How to get paid my final paycheck?

UPDATED: Oct 1, 2022

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How to get paid my final paycheck?

My husband’s boss refuses to give him his final check due to a powercord being damaged 5 months ago. He says that an agreement my husband signed when he started working there states that if any damages are done on the job, then he has to pay for them. We do not have a copy and my husband’s English is not good at all. We requested a copy and were told to have a lawyer send a request in writing. Could the

Asked on February 7, 2018 under Employment Labor Law, Kansas


SJZ, Member, New York Bar / FreeAdvice Contributing Attorney

Answered 4 years ago | Contributor

If you believe that the employer is wrongly withholding pay, you can sue for it, such as in small claims court as your own attorney or pro se. That is the fastest, most cost-effective way to get your money.
Note that if was an agreement like you describe, it is enforceable against your husband and he may have to pay for those damages, such as out of his paycheck. The fact that your husband does not read English well is not grounds to void the contract: the law presumes that you understood and agreed to what you signed, and if your husband did not understand it, he should have brought a copy to someone who could translate for him before signing. It is also not grounds to void the contract that he was not offered a copy, though if your employer tries to defend against your lawsuit for the paycheck on this basis (that your husband agreed to pay for the damage), they will have to produce the contract in court to prove its terms and existence. Note that even if he agreed in writing to pay for damages, they can only get the cost of the damaged powercord: for example,  if the final check is $700 and the damaged cord costs $80, they can only get $80 back from your husband and owe him the other $620.00.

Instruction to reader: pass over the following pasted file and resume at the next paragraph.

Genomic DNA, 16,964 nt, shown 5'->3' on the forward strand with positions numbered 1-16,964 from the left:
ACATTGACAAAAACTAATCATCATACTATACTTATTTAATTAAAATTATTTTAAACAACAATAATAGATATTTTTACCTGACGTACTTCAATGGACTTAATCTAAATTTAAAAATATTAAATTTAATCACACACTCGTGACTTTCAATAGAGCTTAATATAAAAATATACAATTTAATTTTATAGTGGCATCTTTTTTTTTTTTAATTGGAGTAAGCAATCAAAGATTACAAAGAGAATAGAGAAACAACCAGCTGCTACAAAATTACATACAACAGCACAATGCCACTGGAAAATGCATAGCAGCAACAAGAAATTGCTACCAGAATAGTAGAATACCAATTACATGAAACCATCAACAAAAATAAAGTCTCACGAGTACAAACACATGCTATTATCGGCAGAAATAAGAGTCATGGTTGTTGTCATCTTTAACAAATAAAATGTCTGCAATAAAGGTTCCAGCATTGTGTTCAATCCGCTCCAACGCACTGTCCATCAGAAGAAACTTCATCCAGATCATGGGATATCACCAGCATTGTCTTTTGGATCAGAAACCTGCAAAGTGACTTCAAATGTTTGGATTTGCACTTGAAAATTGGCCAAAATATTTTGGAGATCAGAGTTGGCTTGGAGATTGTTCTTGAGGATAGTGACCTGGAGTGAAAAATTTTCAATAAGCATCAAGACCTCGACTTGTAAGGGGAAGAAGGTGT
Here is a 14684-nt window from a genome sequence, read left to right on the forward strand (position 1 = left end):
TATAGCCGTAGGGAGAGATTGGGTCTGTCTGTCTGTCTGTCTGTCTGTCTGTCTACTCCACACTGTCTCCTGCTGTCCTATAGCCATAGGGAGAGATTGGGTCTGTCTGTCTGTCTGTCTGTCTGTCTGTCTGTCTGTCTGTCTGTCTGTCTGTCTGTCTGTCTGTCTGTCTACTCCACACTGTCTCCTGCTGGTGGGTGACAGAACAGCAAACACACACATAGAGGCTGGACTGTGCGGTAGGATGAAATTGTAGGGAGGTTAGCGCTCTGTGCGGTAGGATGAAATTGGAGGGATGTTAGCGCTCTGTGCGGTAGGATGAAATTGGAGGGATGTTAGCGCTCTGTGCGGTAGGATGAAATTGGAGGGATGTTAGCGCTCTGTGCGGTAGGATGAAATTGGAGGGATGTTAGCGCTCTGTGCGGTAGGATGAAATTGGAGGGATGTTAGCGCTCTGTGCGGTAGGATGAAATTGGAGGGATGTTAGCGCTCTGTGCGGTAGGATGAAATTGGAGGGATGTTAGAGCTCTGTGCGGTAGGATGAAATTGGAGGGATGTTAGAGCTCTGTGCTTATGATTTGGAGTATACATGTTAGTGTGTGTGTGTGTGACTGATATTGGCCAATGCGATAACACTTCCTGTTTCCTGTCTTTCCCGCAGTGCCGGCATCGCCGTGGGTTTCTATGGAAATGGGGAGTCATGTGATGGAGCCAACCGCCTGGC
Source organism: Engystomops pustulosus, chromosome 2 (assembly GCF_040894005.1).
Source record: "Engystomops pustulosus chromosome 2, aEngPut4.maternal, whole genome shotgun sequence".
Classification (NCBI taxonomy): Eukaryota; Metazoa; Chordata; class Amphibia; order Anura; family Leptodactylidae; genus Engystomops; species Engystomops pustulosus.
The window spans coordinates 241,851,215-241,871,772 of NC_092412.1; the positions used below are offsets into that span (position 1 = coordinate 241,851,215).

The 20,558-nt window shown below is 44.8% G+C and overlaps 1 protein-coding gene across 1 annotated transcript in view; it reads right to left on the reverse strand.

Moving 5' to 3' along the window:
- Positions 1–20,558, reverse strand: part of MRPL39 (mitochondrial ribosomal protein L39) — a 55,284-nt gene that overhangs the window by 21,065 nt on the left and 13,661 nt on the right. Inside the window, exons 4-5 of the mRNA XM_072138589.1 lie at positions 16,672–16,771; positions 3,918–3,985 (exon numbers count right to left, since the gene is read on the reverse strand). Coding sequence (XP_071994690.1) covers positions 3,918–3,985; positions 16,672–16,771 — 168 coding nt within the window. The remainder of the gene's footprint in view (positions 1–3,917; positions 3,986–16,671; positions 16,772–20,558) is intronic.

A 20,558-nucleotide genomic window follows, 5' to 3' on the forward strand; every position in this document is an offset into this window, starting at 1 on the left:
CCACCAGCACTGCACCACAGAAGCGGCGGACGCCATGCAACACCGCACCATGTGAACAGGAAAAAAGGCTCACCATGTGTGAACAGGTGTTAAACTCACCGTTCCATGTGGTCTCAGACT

IMPORTANT NOTICE: The Answer(s) provided above are for general information only. The attorney providing the answer was not serving as the attorney for the person submitting the question or in any attorney-client relationship with such person. Laws may vary from state to state, and sometimes change. Tiny variations in the facts, or a fact not set forth in a question, often can change a legal outcome or an attorney's conclusion. Although has verified the attorney was admitted to practice law in at least one jurisdiction, he or she may not be authorized to practice law in the jurisdiction referred to in the question, nor is he or she necessarily experienced in the area of the law involved. Unlike the information in the Answer(s) above, upon which you should NOT rely, for personal advice you can rely upon we suggest you retain an attorney to represent you.

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